CV NEWS FEED // Bishop Joseph Strickland released another pastoral letter this week in which he continued to warn against a culture of relativism and universalism, noting the timeliness of this discussion as the Synod on Synodality progresses.
In the letter, Strickland emphasized that many of society’s issues stem from the ideas of universalism – a belief that one will be saved regardless of how one lives his or her life – and relativism – that nothing is objectively true.
“As we face the challenges in the world and the Church today—and in particular with the confusion of the Synod on Synodality raging even as I write this—let us be reminded that there is only one way to eternal life: ‘Jesus said to him, ‘I am the way and the truth and the life. No one comes to the Father except through me’,” wrote Strickland.
He continued: “(Universalism) is false and is dangerous, as it contradicts what Jesus tells us repeatedly in the Gospel. Jesus says we must ‘deny ourselves, take up our cross and follow Him.’(Matt 16:24).”
To counteract the culture of universalism, Strickland advises the faithful to embrace the sacraments, especially the sacrament of reconciliation. “We are all sinners,” and we are all “in need of a Savior,” he wrote.
“He has given us the way, through His grace, to victory over sin and death through repentance and sacramental confession,” wrote Strickland. “Through repentance and sacramental confession, every battle with temptation and sin can be a small victory that leads us to embrace the great victory that Christ has won for us.”
Strickland noted that as one continues to experience “metanoia”, a spiritual conversion, one will grow in appreciation and knowledge of the sacraments of baptism, Confirmation, and Reconciliation.
“These three sacraments in particular build on one another as our relationship with Jesus Christ grows,” wrote Strickland. “While the Church acknowledges that God is sovereign and therefore not bound to dispensing His grace through the sacraments alone, we recognize that the sacraments are essential for the Christian life and are the ordinary means that God has given to us so that we may receive sanctifying grace and the salvation He won for us on the cross.”
On August 22, 2023, Strickland released a pastoral letter to the faithful in his diocese of Tyler, Texas. In the letter, he listed seven truths about the faith.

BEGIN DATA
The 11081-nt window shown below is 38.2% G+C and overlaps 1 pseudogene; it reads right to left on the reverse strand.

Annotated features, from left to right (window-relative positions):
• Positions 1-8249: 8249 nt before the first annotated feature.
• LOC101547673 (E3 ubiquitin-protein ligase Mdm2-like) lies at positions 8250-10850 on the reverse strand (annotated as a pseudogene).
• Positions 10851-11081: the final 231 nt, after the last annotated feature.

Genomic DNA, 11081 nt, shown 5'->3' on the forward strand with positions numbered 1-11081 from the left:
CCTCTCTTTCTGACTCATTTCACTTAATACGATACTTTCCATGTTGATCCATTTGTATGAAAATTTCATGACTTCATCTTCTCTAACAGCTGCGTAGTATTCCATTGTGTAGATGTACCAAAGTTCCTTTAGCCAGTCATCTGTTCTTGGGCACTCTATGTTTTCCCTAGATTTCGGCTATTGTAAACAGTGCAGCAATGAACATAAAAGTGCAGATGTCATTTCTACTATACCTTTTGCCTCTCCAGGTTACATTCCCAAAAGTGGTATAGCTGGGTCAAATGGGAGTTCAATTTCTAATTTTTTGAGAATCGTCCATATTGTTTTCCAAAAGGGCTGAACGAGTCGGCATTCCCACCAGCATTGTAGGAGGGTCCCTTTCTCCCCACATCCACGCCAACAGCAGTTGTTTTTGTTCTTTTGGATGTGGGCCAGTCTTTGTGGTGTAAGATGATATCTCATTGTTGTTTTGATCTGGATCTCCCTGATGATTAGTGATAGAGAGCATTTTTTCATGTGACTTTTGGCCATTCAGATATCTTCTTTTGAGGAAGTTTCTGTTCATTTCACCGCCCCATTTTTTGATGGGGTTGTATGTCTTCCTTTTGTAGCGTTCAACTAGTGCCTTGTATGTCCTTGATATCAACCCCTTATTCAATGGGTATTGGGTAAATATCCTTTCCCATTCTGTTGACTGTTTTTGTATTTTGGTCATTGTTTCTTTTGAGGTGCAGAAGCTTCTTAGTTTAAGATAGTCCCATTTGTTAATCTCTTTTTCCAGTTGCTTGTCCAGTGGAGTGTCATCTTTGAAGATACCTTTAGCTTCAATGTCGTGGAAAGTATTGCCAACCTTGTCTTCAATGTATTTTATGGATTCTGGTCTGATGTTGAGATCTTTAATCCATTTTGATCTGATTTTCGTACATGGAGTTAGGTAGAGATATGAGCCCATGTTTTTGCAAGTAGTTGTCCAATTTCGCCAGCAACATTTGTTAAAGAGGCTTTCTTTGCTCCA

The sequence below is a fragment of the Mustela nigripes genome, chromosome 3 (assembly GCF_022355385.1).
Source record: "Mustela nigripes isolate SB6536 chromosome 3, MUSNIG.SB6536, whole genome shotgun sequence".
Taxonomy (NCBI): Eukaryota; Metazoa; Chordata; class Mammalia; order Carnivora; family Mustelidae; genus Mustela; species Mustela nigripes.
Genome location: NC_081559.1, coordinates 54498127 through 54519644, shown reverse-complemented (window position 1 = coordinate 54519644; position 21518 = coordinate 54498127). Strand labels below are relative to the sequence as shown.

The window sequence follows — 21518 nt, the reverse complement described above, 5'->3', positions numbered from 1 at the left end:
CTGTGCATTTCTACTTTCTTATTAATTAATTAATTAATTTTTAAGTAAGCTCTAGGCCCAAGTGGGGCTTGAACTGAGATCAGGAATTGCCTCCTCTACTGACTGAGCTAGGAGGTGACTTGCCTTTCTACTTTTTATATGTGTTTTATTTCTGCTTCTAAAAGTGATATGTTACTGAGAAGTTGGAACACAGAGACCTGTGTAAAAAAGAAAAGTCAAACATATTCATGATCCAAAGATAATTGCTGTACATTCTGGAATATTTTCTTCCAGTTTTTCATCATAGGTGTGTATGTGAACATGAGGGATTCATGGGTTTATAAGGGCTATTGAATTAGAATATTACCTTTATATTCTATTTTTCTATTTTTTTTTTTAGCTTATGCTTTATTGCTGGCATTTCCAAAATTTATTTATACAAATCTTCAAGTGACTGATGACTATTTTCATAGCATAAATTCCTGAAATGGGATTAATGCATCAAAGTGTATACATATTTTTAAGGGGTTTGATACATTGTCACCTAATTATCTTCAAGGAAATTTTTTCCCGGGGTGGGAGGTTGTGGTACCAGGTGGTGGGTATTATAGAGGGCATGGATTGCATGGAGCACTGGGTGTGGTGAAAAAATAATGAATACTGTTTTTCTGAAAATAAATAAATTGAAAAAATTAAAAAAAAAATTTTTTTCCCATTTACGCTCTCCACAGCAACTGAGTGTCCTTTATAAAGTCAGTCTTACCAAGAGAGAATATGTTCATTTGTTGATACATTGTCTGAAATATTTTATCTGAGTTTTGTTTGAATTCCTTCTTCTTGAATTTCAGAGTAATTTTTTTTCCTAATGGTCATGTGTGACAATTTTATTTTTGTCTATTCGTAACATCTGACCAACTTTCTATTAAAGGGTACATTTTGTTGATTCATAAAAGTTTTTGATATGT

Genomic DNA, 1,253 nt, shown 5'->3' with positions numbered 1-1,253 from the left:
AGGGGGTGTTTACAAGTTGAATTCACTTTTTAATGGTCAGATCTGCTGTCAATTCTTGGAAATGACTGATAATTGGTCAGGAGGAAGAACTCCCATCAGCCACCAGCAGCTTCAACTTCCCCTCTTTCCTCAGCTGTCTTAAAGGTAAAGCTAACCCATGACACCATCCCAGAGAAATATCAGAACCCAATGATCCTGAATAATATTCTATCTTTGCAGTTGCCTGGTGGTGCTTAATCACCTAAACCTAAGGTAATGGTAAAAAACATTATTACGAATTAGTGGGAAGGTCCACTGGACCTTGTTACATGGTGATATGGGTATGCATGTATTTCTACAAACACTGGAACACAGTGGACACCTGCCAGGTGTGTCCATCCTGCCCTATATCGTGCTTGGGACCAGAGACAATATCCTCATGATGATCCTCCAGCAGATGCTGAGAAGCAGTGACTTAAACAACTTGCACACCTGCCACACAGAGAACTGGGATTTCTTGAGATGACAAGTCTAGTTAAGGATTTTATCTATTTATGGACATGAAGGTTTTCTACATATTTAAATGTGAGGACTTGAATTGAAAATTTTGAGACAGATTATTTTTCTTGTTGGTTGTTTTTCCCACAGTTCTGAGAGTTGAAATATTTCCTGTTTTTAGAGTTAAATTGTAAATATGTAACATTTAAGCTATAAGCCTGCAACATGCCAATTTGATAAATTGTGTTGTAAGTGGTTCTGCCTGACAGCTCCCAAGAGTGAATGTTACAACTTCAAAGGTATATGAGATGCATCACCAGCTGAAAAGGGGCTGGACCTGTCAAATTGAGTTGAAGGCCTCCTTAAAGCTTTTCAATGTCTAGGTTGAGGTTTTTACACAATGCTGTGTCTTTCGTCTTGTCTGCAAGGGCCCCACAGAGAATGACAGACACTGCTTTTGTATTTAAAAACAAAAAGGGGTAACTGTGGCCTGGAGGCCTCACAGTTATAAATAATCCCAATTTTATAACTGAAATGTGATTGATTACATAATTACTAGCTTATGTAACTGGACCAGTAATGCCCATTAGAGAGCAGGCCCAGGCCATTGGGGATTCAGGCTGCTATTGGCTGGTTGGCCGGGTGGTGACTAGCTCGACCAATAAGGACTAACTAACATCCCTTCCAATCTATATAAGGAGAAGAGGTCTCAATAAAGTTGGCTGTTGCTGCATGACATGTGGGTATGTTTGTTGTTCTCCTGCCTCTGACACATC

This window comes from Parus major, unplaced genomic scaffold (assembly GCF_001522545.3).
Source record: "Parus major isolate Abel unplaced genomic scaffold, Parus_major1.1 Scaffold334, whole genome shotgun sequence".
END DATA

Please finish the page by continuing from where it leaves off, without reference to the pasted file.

“This letter is especially important in light of the statements we are seeing from Rome that speak of undermining ‘Human Love in the Divine Plan,’” Strickland wrote. “Let us be clear: this truth cannot be changed. As Cardinal Ladaria said in March 2021, the Church cannot bless sin. Let us instead embrace the beauty of the plan God Our Father has laid out for us, if we will only listen.”
Over the past few months, Strickland has drawn attention for his outspokenness. In May, he criticized Francis on X (formerly known as Twitter), writing that he “rejects” what he called the current pontificate’s “program for undermining the Deposit of Faith.”
In June, the Vatican sent two bishops on an apostolic visitation to the Diocese of Tyler. The bishops talked to parishioners and diocesan officials about Strickland’s leadership and his handling of diocesean resources.
On September 11, The Pillar reported that Francis held a meeting with Cardinal Robert Prevost, head of the Dicastery for Bishops, and Cardinal-elect Archbishop Christophe Pierre, apostolic nuncio to the United States, to discuss requesting Strickland’s resignation.
Strickland later suggested he would not resign if the Vatican “requested” him to step down, but would obey if he were removed.
“I have said publicly that I cannot resign as Bishop of Tyler because that would be me abandoning the flock that I was given charge of by Pope Benedict XVI,” said Strickland. “I have also said that I will respect the authority of Pope Francis if he removes me from office as Bishop of Tyler.”